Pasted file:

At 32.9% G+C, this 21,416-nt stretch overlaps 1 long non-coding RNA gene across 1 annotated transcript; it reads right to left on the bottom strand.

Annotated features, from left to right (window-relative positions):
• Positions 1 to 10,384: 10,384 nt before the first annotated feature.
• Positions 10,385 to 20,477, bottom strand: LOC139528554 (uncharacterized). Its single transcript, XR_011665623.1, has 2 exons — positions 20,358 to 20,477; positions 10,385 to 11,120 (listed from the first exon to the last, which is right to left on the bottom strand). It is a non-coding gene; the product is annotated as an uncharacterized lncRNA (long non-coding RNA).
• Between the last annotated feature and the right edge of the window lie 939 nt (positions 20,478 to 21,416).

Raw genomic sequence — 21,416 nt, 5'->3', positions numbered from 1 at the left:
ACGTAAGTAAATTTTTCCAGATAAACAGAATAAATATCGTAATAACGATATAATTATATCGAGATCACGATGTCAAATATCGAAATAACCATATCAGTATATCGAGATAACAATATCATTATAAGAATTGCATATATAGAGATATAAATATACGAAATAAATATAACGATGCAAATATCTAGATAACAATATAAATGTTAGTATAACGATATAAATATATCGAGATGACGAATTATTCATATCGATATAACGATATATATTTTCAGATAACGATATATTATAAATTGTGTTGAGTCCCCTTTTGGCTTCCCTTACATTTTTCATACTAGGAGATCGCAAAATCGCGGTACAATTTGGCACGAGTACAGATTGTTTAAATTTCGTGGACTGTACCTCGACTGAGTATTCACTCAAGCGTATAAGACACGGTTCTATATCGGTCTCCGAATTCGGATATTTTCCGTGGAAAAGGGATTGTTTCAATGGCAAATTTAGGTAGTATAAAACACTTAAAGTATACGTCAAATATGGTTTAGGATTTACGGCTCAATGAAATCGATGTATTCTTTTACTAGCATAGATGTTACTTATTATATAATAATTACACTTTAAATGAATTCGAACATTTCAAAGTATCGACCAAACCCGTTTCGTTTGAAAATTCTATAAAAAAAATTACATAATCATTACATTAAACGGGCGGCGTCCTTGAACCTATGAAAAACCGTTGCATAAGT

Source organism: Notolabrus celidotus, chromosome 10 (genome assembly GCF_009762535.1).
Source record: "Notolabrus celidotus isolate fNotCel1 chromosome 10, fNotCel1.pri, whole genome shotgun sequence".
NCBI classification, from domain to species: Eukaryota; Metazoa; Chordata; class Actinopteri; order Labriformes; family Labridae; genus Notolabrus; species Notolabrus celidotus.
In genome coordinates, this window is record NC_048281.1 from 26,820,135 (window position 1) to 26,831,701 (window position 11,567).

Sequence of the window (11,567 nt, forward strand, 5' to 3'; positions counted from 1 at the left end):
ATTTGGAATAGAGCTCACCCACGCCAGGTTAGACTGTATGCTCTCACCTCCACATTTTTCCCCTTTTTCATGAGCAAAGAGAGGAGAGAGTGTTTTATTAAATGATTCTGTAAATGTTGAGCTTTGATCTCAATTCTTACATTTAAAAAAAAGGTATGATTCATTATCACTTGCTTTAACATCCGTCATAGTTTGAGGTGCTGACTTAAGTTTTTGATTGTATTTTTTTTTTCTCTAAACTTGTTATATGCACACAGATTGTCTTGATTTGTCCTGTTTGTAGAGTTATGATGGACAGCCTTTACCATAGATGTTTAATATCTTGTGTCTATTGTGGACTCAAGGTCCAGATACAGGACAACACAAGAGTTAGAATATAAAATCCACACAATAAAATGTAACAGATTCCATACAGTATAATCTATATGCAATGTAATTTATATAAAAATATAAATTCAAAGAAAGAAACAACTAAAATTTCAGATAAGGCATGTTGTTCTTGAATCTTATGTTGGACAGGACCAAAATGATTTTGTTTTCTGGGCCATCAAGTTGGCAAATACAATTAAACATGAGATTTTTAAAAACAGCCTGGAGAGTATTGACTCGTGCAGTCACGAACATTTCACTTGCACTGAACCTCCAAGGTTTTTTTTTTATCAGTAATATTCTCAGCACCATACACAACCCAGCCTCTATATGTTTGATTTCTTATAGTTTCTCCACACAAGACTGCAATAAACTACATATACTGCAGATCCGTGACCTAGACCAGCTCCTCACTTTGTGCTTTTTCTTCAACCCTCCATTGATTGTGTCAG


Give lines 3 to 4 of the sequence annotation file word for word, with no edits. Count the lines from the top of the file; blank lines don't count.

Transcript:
• Positions 1 to 10,384: 10,384 nt before the first annotated feature.
• Positions 10,385 to 20,477, bottom strand: LOC139528554 (uncharacterized). Its single transcript, XR_011665623.1, has 2 exons — positions 20,358 to 20,477; positions 10,385 to 11,120 (listed from the first exon to the last, which is right to left on the bottom strand). It is a non-coding gene; the product is annotated as an uncharacterized lncRNA (long non-coding RNA).